Alcohol and Pancreatic Cancer

The consensus of medical opinion is that drinking alcohol is not a risk for pancreatic cancer. After analyzing the extensive scientific evidence available, that is the judgment of the National Cancer Institute, the National Institute of Health, the American Society of Clinical Oncology, the American Cancer Society, Cancer Research UK, the Mayo Clinic, and the Pancreatic Research Center at Johns Hopkins University, among others.

According to the American Cancer society, pancreatic cancer is the fourth leading cause of cancer death in the United States and has a very low five year survival rate Cancer of the pancreas is about 96% to 100% fatal.

Many of the research studies have been very large. For example, a study of 478,400 participants in the European Prospective Investigation into Cancer and Nutrition (EPIC) study who were followed for an average of about nine years, found no association between alcohol consumption and the risk of pancreatic cancer.

Similarly, in a prospective study in the U.S., 136,593 men and women in the were followed for a period of 12 to 16 years. Researchers found that consuming two or more alcoholic drinks (beer, wine or distilled spirits such as whiskey or, gin or vodka) per day did not increase the risk of pancreatic cancer compared to those who did not drink alcohol. That rate of consumption is over twice the recommended limit for women recommended by the U.S. government.

Drinking alcohol is not a risk factor for developing pancreatic cancer. On the other hand, the moderate consumption of alcohol is associated with better health and greater longevity than is either abstaining from alcohol or drinking abusively.

Drinking in moderation has been described by the National Institute on Alcohol Abuse and Alcoholism (NIAAA) as a man consuming four drinks on any day and an average of 14 drinks per week. For women, it is consuming three drinks in any one day and an average of seven drinks per week.

A standard alcoholic drink is:

Standard drinks contain equivalent amounts of alcohol. To a breathalyzer, they're all the same.

There is no evidence that any particular form of alcoholic beverage (beer, wine, or distilled spirits) confers greater health benefits than any other.

Note: This website is informational only. It does not provide health or medical advice and none should be inferred.

Readings on Drinking Alcohol and Pancreatic Cancer risk:

  • (note: listing does not imply endorsement)
  • Genkinger, J.M., et al. Alcohol intake and pancreatic cancer risk: a pooled analysis of fourteen cohort studies. Cancer Epidemiology, Biomarkers and Prevention, 2009, 18(3), 765.
  • Go, V.L. et al. Alcohol and pancreatic cancer. Alcohol, 2005, 35(3), 205-211.
  • Hassan, M.M., et al. Risk factors for pancreatic cancer: case-control study. American Journal of Gastroenterology, 2007, 102(12), 2696-2707.
  • Heinen, M.M., et al. Alcohol consumption and risk of pancreatic cancer in the Netherlands Cohort Study. American Journal of Epidemiology, 2009, 169(10), 1233-1240.
  • Jiao, L., et al. Alcohol Use and Risk of Pancreatic Cancer. American Journal of Epidemiology, 2009, 169(9), 1043-1051.
  • Lin, Y., et al. Risk of pancreatic cancer in relation to alcohol drinking, coffee consumption and medical history: Findings from the Japan collaborative cohort study for evaluation of cancer risk. International Journal of Cancer, 2002, 95(5), 742-746.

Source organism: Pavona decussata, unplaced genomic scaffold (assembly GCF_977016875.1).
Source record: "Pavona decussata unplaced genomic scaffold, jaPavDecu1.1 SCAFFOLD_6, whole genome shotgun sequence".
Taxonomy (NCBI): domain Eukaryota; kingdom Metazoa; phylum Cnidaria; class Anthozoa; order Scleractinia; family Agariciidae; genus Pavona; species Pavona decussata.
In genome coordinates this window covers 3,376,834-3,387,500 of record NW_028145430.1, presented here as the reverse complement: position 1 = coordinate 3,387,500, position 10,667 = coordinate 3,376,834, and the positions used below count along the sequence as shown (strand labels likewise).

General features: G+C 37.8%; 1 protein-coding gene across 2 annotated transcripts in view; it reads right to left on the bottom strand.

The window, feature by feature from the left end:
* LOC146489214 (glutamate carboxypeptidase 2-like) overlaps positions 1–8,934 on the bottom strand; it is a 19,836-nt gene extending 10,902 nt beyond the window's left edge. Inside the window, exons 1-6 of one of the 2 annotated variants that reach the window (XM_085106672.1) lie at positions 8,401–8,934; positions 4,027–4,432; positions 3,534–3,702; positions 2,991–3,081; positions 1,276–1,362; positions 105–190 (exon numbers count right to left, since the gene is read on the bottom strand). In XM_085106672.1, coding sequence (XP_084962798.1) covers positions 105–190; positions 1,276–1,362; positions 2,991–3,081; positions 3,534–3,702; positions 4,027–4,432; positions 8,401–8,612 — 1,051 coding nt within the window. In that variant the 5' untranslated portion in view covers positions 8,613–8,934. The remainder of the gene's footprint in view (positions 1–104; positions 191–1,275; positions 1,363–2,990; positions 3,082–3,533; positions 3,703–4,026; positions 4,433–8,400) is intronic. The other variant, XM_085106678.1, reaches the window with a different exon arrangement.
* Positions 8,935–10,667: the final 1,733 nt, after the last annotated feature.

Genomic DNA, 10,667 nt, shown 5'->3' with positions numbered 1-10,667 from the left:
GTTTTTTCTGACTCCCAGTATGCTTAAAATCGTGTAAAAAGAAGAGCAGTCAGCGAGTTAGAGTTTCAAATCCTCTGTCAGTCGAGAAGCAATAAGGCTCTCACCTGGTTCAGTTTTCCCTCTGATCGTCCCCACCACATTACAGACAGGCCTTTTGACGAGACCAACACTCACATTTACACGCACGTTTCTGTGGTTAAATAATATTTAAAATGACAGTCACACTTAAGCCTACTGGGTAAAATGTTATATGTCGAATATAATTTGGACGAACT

• Michaud, D.S., et al. Coffee and Alcohol Consumption and the Risk of Pancreatic Cancer in Two Prospective U.S. Cohorts. Cancer Epidemiology, Biomarkers and Prevention, 2001, 10, 429-437.
  • Rohrmann, S., et al. Ethanol intake and the risk of pancreatic cancer in the European Prospective Investigation into Cancer and Nutrition (EPIC). Cancer Causes & Control, 2009, 20(5), 785-794.
  • Villeneuve, P.J., et al. Alcohol, tobacco and coffee consumption and the risk of pancreatic cancer: results from the Canadian Enhanced Surveillance System case-control project. Canadian Cancer Registries Epidemiology Research Group. European Journal of Cancer Prevention, 2000, 9(1), 49-58.
  • Welsch, T., et al. Update on pancreatic cancer and alcohol-associated risk. Journal of Gastroenterology and Hepatology, 2006, (21, Suppl. 3), S69-75.
  • Ye, W., et al. Alcohol abuse and the risk of pancreatic cancer. Gut, 2002, 51, 236-239.

References:

  • Pancreatic Cancer: Who's at Risk? http://www.cancer.gov/cancertopics/wyntk/pancreas/page4
  • Pancreatic Cancer. http://www.nlm.nih.gov/medlineplus/pancreaticcancer.html
  • Pancreatic cancer risk Factors. http://www.cancer.net/patient/Cancer+Types/Pancreatic+Cancer?sectionTitle=Risk%20Factors
  • What Causes Pancreatic Cancer? http://www.cancer.org/docroot/CRI/content/ CRI_2_2_2X_What_causes_pancreatic_cancer_Can_it_be_prevented_34.asp?sitearea=
  • Pancreatic Cancer. http://info.cancerresearchuk.org/utilities/atozindex/atoz-pancreatic-cancer
  • Pancreatic Cancer Risk Factors. http://www.mayoclinic.com/health/pancreatic-cancer/DS00357/DSECTION=risk%2Dfactors
  • What are the Risk Factors for Pancreatic Cancer? http://pathology.jhu.edu/pancreas/BasicRisk.php?area=ba
  • Coffee and Alcohol Do Not Pose a Risk for Pancreatic Cancer http://www.cancer.org/docroot/NWS/content/update/NWS_1_1xU_Coffee_and_Alcohol_Do_Not_Pose_a_Risk_for_Pancreatic_Cancer.asp
  • Ahlgren, J.D. Epidemiology and risk factors in pancreatic cancer. Seminars Oncology, 1996, 23(2), 241-250.
  • Rohrmann, S., et al. Ethanol intake and the risk of pancreatic cancer in the European Prospective Investigation into Cancer and Nutrition (EPIC). Cancer Causes & Control, 2009, 20(5), 785-794.
  • Michaud, D.S., Giovannucci, E., Willett, W.C., Colditz, G., Fuchs, C.S.: Coffee and Alcohol Consumption and the Risk of Pancreatic Cancer in Two Prospective U.S. Cohorts. Cancer Epidemiology, Biomarkers and Prevention, 2001, 10, 429-37.

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